Smash Qwirkle!

July 23, 2015

Qwirkle is a great game for all ages. But for really young kids, it can be too slow.

So, we have developed a game called “Smash Qwirkle” for the younger kids. The goal is to end the game with the tallest tower. Towers are made by stacking up tiles of the same shape.

The “star” tiles are “smash” tiles. You don’t stack those. You throw them at other people’s towers and try to knock them down.

In serial mode, each person in turn takes one tile from the bag and plays it.
In parallel mode, every player takes one piece and plays it, without waiting for the others.

Smash Qwirkle is best played while sitting on the floor.

Pi points to the infinite

June 19, 2015


My name is John. We probably just met. Maybe we swapped business cards. But a
business card doesn’t really tell you about someone. So, here’s this. It’s
a bit of my story. I hope you like it and maybe you can relate to some of it.

But first…a picture!

peace, love, pi

(Yes, that’s me in the reflection. I love doing that!)

This sticker jumped out at me in a random parking lot. I’m definitely a math geek, which helps me do my job as a computer programmer.

But for me, math goes way beyond just practical application. Math makes me think of deeper questions. Meaningful questions. Like…

Why is (π) pi never-ending?

Pi fascinates me. I have it memorized to 70 decimal places. (Way more than is usable.) I could memorize digits until I die and still it would keep going on. Forever!

Pi is everywhere, too! Every circle, sphere and planetary orbit is governed by Pi. The curvature of a rainbow and the circumpherence of a water droplet. The frequence of radio waves used to carry the Web over WiFi at the coffee shop. And donuts, too! (I love donuts.)

So…why would a fundamental constant of mathematics—no, the Universe—not be more rational? After all, it would certainly be easier if Pi were 3. Or 3.5. Or 22/7.

But it’s not.

What does that tell us?

  • That the Universe is trying to be annoying? Nah, probably not.
  • That an alien race has embedded knowledge in binary at the tail end of Pi? Nope, but I’ve heard crazy theories like that.
  • That there might be things that stretch our minds as we to grok them? Yeah, I think so.

Pi is a sign post

Pi points us at the infinite. No matter how many decimal places we record, there’s always more. It’s an “undiscovered country” that we simply will never fully experience.

Some mathematicians devote their whole lives to calculating and memorizing Pi. I’m pretty happy with my 70 digits. For me, another 10 digits would be cool, but ultimately, it’s just numbers. There has got to be more to infinity than cold numbers.

Infinite mind

Human experience isn’t content to just discover the facts. Facts are boring by themselves. They only are exciting when they reveal something about a person, esp. about a person we want to know better.

As I think of Pi, its infinite irrational continuation, I wonder about the Person being pointed to by Pi. Pi is far beyond human understanding, but could there be Someone who does understand Pi? Someone who has an infinite mind?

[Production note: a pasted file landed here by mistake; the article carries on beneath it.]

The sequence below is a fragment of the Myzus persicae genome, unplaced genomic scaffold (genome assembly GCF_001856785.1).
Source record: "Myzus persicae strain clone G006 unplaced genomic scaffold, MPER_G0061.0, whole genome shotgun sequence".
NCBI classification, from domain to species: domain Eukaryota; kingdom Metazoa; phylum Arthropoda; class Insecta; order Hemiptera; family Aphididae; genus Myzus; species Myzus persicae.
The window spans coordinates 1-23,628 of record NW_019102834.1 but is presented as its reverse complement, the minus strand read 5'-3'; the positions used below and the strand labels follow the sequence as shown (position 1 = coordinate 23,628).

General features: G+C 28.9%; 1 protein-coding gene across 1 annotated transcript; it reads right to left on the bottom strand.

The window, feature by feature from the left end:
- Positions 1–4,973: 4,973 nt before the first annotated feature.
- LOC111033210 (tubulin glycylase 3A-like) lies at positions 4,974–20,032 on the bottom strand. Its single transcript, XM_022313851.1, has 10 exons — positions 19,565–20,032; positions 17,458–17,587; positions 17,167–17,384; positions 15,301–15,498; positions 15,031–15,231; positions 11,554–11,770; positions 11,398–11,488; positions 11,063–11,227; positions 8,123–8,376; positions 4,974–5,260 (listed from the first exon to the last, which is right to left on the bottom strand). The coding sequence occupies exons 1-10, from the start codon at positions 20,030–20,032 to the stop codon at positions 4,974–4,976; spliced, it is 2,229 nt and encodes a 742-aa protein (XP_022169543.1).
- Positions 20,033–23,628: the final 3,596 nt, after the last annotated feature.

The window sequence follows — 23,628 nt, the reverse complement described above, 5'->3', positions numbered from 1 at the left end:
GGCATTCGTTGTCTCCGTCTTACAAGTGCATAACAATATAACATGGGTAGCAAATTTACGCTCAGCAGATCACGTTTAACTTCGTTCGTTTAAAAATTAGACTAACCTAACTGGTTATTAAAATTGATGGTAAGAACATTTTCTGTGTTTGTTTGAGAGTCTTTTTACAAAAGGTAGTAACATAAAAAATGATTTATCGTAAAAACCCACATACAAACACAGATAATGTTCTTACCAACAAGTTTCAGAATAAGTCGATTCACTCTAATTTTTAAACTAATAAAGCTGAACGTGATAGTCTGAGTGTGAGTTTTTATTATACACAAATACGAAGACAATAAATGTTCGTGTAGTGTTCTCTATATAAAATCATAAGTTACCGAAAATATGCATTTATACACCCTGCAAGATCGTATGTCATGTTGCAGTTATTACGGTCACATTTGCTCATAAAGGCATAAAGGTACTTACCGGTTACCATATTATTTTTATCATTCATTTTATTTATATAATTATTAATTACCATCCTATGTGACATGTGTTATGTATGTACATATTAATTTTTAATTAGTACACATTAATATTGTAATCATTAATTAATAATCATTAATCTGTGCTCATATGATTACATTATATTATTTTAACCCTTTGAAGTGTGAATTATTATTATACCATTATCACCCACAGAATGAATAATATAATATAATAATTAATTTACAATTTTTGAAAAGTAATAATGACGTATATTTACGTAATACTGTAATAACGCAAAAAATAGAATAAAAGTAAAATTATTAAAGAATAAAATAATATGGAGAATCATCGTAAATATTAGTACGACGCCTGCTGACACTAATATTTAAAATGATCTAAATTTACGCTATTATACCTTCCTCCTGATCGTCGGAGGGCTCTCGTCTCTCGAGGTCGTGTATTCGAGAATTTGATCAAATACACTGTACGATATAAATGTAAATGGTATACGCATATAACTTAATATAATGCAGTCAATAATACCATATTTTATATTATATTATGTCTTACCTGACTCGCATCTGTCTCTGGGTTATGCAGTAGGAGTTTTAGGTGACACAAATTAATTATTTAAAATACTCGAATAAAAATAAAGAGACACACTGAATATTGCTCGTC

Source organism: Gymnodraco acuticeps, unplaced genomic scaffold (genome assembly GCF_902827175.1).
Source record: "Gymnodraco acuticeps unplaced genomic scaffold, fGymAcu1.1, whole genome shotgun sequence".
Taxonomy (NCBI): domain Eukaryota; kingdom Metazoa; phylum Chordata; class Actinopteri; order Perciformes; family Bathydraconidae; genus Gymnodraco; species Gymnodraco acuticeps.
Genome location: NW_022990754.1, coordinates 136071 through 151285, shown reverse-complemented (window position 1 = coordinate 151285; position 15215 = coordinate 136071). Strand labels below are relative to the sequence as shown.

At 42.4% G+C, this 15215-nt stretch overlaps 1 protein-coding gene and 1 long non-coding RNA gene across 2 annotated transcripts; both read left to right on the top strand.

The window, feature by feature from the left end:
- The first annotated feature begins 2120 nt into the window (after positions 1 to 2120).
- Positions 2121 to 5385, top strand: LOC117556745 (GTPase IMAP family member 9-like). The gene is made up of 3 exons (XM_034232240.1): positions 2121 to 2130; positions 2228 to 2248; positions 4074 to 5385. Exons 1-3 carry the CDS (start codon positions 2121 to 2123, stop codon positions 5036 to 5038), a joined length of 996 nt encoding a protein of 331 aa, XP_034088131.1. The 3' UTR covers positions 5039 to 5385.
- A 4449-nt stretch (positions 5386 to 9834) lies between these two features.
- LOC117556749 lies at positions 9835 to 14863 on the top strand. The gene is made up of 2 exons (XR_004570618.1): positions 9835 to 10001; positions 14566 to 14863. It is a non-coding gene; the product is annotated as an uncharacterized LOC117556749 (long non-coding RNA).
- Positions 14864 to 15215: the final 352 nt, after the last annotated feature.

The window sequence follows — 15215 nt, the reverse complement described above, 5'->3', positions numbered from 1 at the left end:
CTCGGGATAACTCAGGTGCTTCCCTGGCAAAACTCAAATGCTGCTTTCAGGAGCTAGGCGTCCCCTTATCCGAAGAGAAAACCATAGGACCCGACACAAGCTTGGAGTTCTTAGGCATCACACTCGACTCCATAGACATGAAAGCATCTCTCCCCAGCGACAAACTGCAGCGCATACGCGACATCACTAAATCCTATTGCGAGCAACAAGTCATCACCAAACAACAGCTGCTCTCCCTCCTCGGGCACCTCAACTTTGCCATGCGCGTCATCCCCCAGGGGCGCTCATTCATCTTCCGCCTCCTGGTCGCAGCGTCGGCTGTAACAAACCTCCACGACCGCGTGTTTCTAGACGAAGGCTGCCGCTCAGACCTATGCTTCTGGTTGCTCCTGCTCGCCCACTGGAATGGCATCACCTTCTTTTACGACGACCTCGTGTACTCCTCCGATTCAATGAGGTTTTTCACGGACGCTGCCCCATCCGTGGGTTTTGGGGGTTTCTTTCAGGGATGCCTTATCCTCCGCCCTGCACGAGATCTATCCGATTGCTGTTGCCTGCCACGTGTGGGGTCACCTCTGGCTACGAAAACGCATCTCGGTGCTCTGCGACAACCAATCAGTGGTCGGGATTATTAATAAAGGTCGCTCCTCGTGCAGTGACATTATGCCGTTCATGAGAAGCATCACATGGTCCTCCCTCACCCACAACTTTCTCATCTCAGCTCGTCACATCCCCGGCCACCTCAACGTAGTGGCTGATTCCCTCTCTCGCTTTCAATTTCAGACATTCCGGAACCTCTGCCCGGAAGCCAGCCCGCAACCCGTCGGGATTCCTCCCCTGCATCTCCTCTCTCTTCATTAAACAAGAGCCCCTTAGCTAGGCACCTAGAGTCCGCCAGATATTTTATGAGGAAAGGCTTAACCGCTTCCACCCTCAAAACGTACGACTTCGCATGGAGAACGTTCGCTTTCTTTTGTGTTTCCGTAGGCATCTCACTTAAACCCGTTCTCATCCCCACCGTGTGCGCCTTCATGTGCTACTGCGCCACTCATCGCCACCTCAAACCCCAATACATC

Proof and discoverability

Mathematics is the basis for all sciences. We use logic to reason out proofs for theorems, based upon certain axioms that we accept as true at the beginning of each proof. (Yay, geometry!)

There’s no reason to throw out logic when pondering the Infinite. In fact, we should embrace logic, but be prepared to challenge some widely-held axioms. (Just as Einstein challenged the axioms held by Newtonian physics.)

And sometimes, there’s no substitute for actual experimentation. Like Christopher Columbus, we may have to embark on a journey of discovery to prove out a theory.

The Great Experiment

Hypothesis: I can discover the Someone with the Infinite Mind who is pointed to by Pi.

Or, put in plainer English: “I can really find and know God…and that He’s pretty amazing!”

Pi is just one small fingerprint of God. There are many (infinitely!) more to be found. As a reference, check out the Bible. I find this statement to be one of the most compelling:

The God who made the world and everything in it is the Lord of heaven and earth and does not live in temples built by human hands. And he is not served by human hands, as if he needed anything. Rather, he himself gives everyone life and breath and everything else. From one man he made all the nations, that they should inhabit the whole earth; and he marked out their appointed times in history and the boundaries of their lands. God did this so that they would seek him and perhaps reach out for him and find him, though he is not far from any one of us. —Acts 17:24-27


I gotta warn you: This experiment is not for the faint of heart. You can’t do it half-way. But, it does come with a guarantee:

You will seek me and find me when you seek me with all your heart. —Jeremiah 29:13

Jesus and the scientist

I could tell you a lot of awesome things about Jesus. But you’ll find them, too, in your own on-going experiment. And more!

I could also tell you some things this experiement taught me about myself, the scientist. The biggest is that I’m not as good as I thought I was. It’s actually kinda freeing to know that. And you’ll find out stuff like that too.

Just keep this in mind: Jesus isn’t quite what you imagine–he’s better!

Here I am! I stand at the door and knock. If anyone hears my voice and opens the door, I will come in and eat with that person, and they with me. —Revelation 3:20

How to start

This is your experiment. It’s going to be different than mine. But a good way to start is by reading the Bible. If you’re philosophical, you’ll probably enjoy the book of John a lot. If you’re very matter-of-fact, then start with the book of Mark. They’re all good, and can be read in any sequence.